At the height of the cinema craze it was decided to build one in Camelon to serve the population to the west of Falkirk. The site, in Main Street, was a little to the west of the school and had formerly been a whippet dog-racing track. In 1937 plans were drawn up by the contractors Stellmacs Limited of 57 Oswald Street, Glasgow. Frank F Maxwell was a Glasgow architect who formed a design and build practice partnership with Archibald M H Stewart and William J Maxwell under the name of Stellmacs Ltd. The plans were passed by the Dean of Guild on 20 January 1938, with an estimate of £7,000 put on the cost of the work.
The cinema at Camelon, to be known as the Ritz, was commissioned by a new company called the Camelon Picture House Company Ltd, which was associated with Stellmac Ltd. The extensive frontage was deliberately set back about 30ft from the pavement of the Main Street so that those attending would not obstruct it. The spacious main entrance gave easy access to the box office, beyond which there was what was called “crush hall accommodation,” designed to allow the attendees to queue inside during cold or wet weather. From this hall shallow-stepped staircases led to the balcony, seated to accommodate 250 persons. The seating was divided into three sections by softly-carpeted aisles. The balcony did not overhang the pit in any way, so that patrons in the pit did not experience any sensation of oppression caused by a low roof over their heads. This feature also made for more efficient ventilation. The ground floor held a little over 700. The interior was decorated in bright but soft-toned colours, the lighting being by means of trough lights concealed in the roof. It was air-conditioned and centrally heated on a system which ensured that the picture house was warm in winter and cool in summer. RCA sound production equipment and a wide screen improved all round performance. Unusually for the time there was free car-parking behind the picture house for its patrons. All-in-all the cinema cost £12,000. Mr L C Sangster, the secretary of the Camelon Picture House Company Ltd, dealt with the legal aspects and Robert Mullen was appointed as the resident manager.
The Ritz was officially opened on 11 July 1938 by Provost Begg of Falkirk with a film starring Shirley Temple. The programme was to feature complete changes each week along with the Fox Movietone News and a staff of fifteen was employed. The modern frontage of the building contrasted sharply with the streetscape around it.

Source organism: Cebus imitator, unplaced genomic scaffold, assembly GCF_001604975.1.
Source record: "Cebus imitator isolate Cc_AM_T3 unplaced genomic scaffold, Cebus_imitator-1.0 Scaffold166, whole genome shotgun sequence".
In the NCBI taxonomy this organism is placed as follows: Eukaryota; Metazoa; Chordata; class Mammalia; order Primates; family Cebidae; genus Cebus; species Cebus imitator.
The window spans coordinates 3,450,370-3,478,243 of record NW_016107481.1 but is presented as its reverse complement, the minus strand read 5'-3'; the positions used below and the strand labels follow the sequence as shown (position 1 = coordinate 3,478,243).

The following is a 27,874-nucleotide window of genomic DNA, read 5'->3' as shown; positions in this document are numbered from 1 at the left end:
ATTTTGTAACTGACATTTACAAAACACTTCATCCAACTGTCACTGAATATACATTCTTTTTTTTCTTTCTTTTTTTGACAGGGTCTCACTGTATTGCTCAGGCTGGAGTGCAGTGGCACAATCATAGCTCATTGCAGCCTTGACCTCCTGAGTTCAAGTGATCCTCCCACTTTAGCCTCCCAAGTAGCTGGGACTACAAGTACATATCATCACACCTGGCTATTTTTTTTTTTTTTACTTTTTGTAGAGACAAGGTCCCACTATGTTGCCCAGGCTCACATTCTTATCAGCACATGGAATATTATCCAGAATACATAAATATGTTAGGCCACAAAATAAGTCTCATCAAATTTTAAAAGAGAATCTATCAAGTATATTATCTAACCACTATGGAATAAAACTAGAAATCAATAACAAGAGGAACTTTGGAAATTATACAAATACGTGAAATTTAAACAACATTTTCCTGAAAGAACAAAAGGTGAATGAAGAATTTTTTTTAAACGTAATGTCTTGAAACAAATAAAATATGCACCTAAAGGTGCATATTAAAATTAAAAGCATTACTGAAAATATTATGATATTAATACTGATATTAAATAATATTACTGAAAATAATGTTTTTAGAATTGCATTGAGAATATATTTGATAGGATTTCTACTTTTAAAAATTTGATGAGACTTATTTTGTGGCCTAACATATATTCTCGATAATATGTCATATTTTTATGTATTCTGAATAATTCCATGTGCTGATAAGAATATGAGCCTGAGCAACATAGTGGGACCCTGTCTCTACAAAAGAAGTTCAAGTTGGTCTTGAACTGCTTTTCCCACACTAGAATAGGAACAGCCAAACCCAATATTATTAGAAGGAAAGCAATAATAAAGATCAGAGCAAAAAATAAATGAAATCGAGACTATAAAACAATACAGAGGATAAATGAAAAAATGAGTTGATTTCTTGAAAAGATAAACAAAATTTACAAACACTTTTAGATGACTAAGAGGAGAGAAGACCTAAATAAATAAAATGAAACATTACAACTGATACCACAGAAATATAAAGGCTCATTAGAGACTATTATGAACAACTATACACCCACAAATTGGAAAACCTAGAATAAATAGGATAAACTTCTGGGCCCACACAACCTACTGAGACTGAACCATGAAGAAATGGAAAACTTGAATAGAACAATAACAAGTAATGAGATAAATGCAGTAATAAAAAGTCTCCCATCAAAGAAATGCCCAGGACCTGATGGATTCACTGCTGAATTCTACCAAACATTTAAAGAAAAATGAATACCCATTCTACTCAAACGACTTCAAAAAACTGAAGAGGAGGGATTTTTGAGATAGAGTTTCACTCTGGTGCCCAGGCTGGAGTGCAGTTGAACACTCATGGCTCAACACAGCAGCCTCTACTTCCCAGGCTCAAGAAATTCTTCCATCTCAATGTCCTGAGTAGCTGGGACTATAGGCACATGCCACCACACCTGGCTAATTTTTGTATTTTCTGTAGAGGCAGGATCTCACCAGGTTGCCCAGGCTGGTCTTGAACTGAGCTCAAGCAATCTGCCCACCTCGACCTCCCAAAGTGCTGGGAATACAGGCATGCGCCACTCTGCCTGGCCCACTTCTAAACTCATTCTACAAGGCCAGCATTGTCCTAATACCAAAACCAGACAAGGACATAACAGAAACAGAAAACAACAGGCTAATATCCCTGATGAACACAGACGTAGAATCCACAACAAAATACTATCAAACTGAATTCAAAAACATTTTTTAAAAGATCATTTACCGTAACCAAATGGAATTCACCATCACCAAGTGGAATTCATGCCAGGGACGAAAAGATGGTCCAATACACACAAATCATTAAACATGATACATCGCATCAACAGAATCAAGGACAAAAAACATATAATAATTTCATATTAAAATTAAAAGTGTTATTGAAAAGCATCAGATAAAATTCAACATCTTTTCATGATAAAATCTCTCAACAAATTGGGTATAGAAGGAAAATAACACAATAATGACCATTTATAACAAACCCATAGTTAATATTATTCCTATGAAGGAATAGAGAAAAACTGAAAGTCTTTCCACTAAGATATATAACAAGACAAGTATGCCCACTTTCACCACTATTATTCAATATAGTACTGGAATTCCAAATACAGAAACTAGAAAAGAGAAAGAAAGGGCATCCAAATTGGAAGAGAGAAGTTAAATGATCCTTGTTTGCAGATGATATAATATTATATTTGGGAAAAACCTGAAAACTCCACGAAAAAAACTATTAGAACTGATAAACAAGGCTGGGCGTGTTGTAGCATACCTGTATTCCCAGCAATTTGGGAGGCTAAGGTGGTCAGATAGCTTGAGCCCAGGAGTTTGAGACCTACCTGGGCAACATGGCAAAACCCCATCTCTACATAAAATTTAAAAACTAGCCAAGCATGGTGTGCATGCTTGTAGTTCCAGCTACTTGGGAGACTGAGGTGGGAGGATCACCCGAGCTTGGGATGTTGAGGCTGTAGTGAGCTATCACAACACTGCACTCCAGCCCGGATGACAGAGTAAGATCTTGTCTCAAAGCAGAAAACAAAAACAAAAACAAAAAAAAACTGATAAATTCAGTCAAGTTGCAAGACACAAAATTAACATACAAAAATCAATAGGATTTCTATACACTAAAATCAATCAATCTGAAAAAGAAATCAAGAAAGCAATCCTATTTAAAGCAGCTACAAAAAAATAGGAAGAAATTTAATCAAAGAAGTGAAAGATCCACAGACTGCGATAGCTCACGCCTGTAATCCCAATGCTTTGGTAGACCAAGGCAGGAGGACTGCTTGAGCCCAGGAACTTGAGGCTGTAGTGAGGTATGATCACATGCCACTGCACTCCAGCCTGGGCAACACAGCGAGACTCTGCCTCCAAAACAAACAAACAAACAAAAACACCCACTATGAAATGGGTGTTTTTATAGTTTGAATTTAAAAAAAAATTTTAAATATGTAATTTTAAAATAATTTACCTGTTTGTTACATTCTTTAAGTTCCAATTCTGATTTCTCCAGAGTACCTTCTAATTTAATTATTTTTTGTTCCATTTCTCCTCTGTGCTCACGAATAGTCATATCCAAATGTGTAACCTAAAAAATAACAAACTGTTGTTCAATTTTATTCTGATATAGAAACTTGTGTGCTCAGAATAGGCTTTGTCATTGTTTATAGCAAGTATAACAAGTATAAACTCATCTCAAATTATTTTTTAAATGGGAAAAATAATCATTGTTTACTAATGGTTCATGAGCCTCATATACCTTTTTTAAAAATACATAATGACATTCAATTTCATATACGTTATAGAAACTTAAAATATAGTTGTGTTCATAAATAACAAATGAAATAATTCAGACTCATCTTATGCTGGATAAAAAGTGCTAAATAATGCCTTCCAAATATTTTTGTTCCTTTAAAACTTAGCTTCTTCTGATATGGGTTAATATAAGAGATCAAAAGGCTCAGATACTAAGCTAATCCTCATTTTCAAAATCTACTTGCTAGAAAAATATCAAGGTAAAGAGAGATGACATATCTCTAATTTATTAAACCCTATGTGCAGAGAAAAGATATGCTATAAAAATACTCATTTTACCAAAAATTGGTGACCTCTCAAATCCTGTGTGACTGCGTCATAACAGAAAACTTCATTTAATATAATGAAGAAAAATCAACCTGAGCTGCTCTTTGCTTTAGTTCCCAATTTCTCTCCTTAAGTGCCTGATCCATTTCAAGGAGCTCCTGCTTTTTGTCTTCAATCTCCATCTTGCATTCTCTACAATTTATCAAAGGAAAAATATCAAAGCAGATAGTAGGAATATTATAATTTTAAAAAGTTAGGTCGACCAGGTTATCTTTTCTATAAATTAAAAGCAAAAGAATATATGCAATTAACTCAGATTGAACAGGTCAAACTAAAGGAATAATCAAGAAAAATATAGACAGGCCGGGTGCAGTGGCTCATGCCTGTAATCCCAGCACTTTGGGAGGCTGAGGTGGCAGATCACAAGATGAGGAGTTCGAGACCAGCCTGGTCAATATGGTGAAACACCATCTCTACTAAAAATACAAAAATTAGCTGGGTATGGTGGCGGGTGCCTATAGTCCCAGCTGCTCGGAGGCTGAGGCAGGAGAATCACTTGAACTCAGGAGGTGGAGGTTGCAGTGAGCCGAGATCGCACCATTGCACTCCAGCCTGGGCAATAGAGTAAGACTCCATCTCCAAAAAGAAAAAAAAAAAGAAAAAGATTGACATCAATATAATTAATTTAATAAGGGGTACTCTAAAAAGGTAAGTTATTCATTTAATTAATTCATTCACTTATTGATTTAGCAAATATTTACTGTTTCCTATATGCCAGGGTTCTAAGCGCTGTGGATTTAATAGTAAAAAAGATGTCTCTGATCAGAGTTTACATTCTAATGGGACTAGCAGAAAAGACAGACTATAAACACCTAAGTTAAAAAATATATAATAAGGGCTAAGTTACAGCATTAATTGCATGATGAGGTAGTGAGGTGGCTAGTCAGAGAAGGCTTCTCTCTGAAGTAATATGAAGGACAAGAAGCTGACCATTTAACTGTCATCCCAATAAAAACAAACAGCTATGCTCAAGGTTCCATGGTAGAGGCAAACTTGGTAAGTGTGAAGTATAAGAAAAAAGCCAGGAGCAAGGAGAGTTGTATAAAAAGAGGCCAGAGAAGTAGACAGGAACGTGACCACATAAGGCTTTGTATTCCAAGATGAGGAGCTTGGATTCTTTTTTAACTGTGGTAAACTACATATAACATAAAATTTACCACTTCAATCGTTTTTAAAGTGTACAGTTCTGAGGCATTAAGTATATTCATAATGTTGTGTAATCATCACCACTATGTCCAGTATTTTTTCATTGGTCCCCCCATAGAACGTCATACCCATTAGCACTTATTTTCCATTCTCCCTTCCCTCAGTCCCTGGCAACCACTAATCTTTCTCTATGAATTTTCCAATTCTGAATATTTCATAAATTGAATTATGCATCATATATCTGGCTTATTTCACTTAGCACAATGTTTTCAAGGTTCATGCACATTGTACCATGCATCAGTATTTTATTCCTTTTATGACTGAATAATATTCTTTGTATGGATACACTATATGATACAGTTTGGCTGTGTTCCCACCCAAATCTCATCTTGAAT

The course of the cinema seemed set along the lines of its neighbours. In January 1940, during the Second World War, it staged a show in aid of the Infirmary; information films and news of the war were screened; and attendances were large. Then, on the afternoon of 23 December 1940 it was almost completely destroyed by fire, only the brick walls and part of the frontage remaining. The outbreak was discovered by the caretaker, Alex Paterson, who was opening up the picture house at 5pm to prepare for the evening show due to commence at 5.50pm. He saw smoke issuing from the far end of the building beside the screen which appeared to be coming from the vicinity of the sound-box above the boiler-house. He found that some of the woodwork was burning and obtained a bucket of water which extinguished it. He was relieved to think that he had been just in time to prevent a disaster, but on looking up saw to his horror that part of the roof was alight. It was time to run to the telephone and summon the Falkirk Fire Brigade. When the fire brigade arrived they found little evidence of fire in the building, but suddenly a large part of the roof burst into flame and in an incredibly short space of time it was ablaze from end to end. The firemen set about controlling the fire and were reinforced by a large number of men from the auxiliary service. Before long the roof collapsed and it took an hour and tons of water to get the resulting inferno under control. It was 8pm before it was extinguished. The walls and steelwork were all that survived intact. Amazingly the cinema was rebuilt during the war and re-opened on 6 October 1941.
Alexander Paterson remained with the title of foreman with responsibility for the management of the Ritz. In January 1950 he was fined £2 for having admitted a man with a used ticket and failing to deface the ticket issued. The Inland Revenue officers said that they found that he had retained a whole ticket issued that day, and had given the patron the half of an old ticket. This enabled the whole ticket to be used again.
Allan Ronald remembered the matinees in the 50s as
“Cartoons, a serial, some old talkies like Laurel and Hardy, sometimes a more recent film. Very noisy as you might imagine with singing along to the theme tunes of the serials etc. Kia Ora orange juice and tubs of ice cream sold by usherettes. Can’t recall decor except it seemed very plush and colourful.”
The Ritz was gutted by fire in May 1960 and was demolished soon afterwards.